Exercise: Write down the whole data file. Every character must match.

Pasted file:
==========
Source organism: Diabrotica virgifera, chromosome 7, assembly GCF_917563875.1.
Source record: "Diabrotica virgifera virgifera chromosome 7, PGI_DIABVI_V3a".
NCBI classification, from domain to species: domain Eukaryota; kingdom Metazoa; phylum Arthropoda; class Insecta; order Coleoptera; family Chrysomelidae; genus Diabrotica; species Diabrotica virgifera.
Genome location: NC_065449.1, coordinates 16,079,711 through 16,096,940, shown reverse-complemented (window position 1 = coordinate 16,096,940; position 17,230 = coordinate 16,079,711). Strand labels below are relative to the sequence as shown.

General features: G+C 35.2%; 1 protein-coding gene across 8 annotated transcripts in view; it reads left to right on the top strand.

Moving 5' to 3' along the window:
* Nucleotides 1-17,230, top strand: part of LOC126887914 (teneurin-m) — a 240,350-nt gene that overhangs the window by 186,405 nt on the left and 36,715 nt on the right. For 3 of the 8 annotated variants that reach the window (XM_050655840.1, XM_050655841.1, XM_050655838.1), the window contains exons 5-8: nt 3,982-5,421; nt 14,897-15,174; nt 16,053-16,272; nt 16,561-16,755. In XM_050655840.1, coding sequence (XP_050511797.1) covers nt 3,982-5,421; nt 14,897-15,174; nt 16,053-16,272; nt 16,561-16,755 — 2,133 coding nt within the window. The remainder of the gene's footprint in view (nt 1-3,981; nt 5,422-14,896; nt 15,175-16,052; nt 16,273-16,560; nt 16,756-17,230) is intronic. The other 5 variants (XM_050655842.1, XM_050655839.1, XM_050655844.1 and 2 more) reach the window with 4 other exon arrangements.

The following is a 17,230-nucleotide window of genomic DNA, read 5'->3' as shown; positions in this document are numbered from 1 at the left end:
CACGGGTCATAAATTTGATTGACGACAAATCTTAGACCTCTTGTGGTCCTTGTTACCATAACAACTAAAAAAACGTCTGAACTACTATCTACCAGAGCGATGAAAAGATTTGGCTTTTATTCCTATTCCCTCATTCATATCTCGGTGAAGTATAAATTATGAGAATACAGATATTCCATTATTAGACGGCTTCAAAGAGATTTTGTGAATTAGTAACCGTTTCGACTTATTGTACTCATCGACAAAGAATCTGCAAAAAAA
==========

Source organism: Diabrotica virgifera, chromosome 7, assembly GCF_917563875.1.
Source record: "Diabrotica virgifera virgifera chromosome 7, PGI_DIABVI_V3a".
NCBI classification, from domain to species: domain Eukaryota; kingdom Metazoa; phylum Arthropoda; class Insecta; order Coleoptera; family Chrysomelidae; genus Diabrotica; species Diabrotica virgifera.
Genome location: NC_065449.1, coordinates 16,079,711 through 16,096,940, shown reverse-complemented (window position 1 = coordinate 16,096,940; position 17,230 = coordinate 16,079,711). Strand labels below are relative to the sequence as shown.

General features: G+C 35.2%; 1 protein-coding gene across 8 annotated transcripts in view; it reads left to right on the top strand.

Moving 5' to 3' along the window:
* Nucleotides 1-17,230, top strand: part of LOC126887914 (teneurin-m) — a 240,350-nt gene that overhangs the window by 186,405 nt on the left and 36,715 nt on the right. For 3 of the 8 annotated variants that reach the window (XM_050655840.1, XM_050655841.1, XM_050655838.1), the window contains exons 5-8: nt 3,982-5,421; nt 14,897-15,174; nt 16,053-16,272; nt 16,561-16,755. In XM_050655840.1, coding sequence (XP_050511797.1) covers nt 3,982-5,421; nt 14,897-15,174; nt 16,053-16,272; nt 16,561-16,755 — 2,133 coding nt within the window. The remainder of the gene's footprint in view (nt 1-3,981; nt 5,422-14,896; nt 15,175-16,052; nt 16,273-16,560; nt 16,756-17,230) is intronic. The other 5 variants (XM_050655842.1, XM_050655839.1, XM_050655844.1 and 2 more) reach the window with 4 other exon arrangements.

The following is a 17,230-nucleotide window of genomic DNA, read 5'->3' as shown; positions in this document are numbered from 1 at the left end:
CACGGGTCATAAATTTGATTGACGACAAATCTTAGACCTCTTGTGGTCCTTGTTACCATAACAACTAAAAAAACGTCTGAACTACTATCTACCAGAGCGATGAAAAGATTTGGCTTTTATTCCTATTCCCTCATTCATATCTCGGTGAAGTATAAATTATGAGAATACAGATATTCCATTATTAGACGGCTTCAAAGAGATTTTGTGAATTAGTAACCGTTTCGACTTATTGTACTCATCGACAAAGAATCTGCAAAAAAA